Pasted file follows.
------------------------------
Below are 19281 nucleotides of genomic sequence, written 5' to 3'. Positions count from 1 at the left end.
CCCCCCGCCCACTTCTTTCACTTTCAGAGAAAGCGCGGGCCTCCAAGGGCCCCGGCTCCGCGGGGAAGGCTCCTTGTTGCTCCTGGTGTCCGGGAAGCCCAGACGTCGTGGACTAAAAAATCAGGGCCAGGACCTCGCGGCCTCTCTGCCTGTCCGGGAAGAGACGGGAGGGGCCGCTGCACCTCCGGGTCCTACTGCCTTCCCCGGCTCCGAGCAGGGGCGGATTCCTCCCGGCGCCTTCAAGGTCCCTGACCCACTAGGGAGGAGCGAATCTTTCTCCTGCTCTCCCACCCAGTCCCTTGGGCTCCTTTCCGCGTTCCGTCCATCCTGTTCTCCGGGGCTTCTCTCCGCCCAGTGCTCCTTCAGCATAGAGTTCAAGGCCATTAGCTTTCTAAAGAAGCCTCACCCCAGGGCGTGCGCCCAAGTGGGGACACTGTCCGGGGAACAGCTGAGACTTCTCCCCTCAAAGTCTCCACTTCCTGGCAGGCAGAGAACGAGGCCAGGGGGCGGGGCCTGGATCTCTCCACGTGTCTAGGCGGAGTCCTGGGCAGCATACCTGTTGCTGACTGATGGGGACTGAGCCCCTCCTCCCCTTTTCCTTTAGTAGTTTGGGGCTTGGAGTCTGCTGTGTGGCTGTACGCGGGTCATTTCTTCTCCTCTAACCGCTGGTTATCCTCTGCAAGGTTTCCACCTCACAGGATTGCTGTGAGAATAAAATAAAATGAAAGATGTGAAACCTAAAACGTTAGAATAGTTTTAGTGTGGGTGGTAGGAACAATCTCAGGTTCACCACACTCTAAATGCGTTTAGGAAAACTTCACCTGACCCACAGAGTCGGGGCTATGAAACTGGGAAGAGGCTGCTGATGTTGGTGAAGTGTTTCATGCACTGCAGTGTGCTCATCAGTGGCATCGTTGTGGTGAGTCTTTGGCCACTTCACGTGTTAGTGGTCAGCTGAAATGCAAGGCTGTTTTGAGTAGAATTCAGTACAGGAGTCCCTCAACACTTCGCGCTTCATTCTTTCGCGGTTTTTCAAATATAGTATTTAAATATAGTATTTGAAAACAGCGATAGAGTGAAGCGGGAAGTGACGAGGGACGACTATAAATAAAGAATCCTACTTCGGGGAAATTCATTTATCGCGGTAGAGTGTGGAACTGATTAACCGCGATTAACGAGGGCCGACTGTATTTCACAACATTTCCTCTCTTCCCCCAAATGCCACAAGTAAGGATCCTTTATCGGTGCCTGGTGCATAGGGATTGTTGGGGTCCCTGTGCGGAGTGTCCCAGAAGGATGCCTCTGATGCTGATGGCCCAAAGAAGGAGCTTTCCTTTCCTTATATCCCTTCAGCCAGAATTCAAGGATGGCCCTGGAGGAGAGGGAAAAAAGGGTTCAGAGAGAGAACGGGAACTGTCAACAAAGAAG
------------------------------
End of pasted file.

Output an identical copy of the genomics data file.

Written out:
Below are 19281 nucleotides of genomic sequence, written 5' to 3'. Positions count from 1 at the left end.
CCCCCCGCCCACTTCTTTCACTTTCAGAGAAAGCGCGGGCCTCCAAGGGCCCCGGCTCCGCGGGGAAGGCTCCTTGTTGCTCCTGGTGTCCGGGAAGCCCAGACGTCGTGGACTAAAAAATCAGGGCCAGGACCTCGCGGCCTCTCTGCCTGTCCGGGAAGAGACGGGAGGGGCCGCTGCACCTCCGGGTCCTACTGCCTTCCCCGGCTCCGAGCAGGGGCGGATTCCTCCCGGCGCCTTCAAGGTCCCTGACCCACTAGGGAGGAGCGAATCTTTCTCCTGCTCTCCCACCCAGTCCCTTGGGCTCCTTTCCGCGTTCCGTCCATCCTGTTCTCCGGGGCTTCTCTCCGCCCAGTGCTCCTTCAGCATAGAGTTCAAGGCCATTAGCTTTCTAAAGAAGCCTCACCCCAGGGCGTGCGCCCAAGTGGGGACACTGTCCGGGGAACAGCTGAGACTTCTCCCCTCAAAGTCTCCACTTCCTGGCAGGCAGAGAACGAGGCCAGGGGGCGGGGCCTGGATCTCTCCACGTGTCTAGGCGGAGTCCTGGGCAGCATACCTGTTGCTGACTGATGGGGACTGAGCCCCTCCTCCCCTTTTCCTTTAGTAGTTTGGGGCTTGGAGTCTGCTGTGTGGCTGTACGCGGGTCATTTCTTCTCCTCTAACCGCTGGTTATCCTCTGCAAGGTTTCCACCTCACAGGATTGCTGTGAGAATAAAATAAAATGAAAGATGTGAAACCTAAAACGTTAGAATAGTTTTAGTGTGGGTGGTAGGAACAATCTCAGGTTCACCACACTCTAAATGCGTTTAGGAAAACTTCACCTGACCCACAGAGTCGGGGCTATGAAACTGGGAAGAGGCTGCTGATGTTGGTGAAGTGTTTCATGCACTGCAGTGTGCTCATCAGTGGCATCGTTGTGGTGAGTCTTTGGCCACTTCACGTGTTAGTGGTCAGCTGAAATGCAAGGCTGTTTTGAGTAGAATTCAGTACAGGAGTCCCTCAACACTTCGCGCTTCATTCTTTCGCGGTTTTTCAAATATAGTATTTAAATATAGTATTTGAAAACAGCGATAGAGTGAAGCGGGAAGTGACGAGGGACGACTATAAATAAAGAATCCTACTTCGGGGAAATTCATTTATCGCGGTAGAGTGTGGAACTGATTAACCGCGATTAACGAGGGCCGACTGTATTTCACAACATTTCCTCTCTTCCCCCAAATGCCACAAGTAAGGATCCTTTATCGGTGCCTGGTGCATAGGGATTGTTGGGGTCCCTGTGCGGAGTGTCCCAGAAGGATGCCTCTGATGCTGATGGCCCAAAGAAGGAGCTTTCCTTTCCTTATATCCCTTCAGCCAGAATTCAAGGATGGCCCTGGAGGAGAGGGAAAAAAGGGTTCAGAGAGAGAACGGGAACTGTCAACAAAGAAG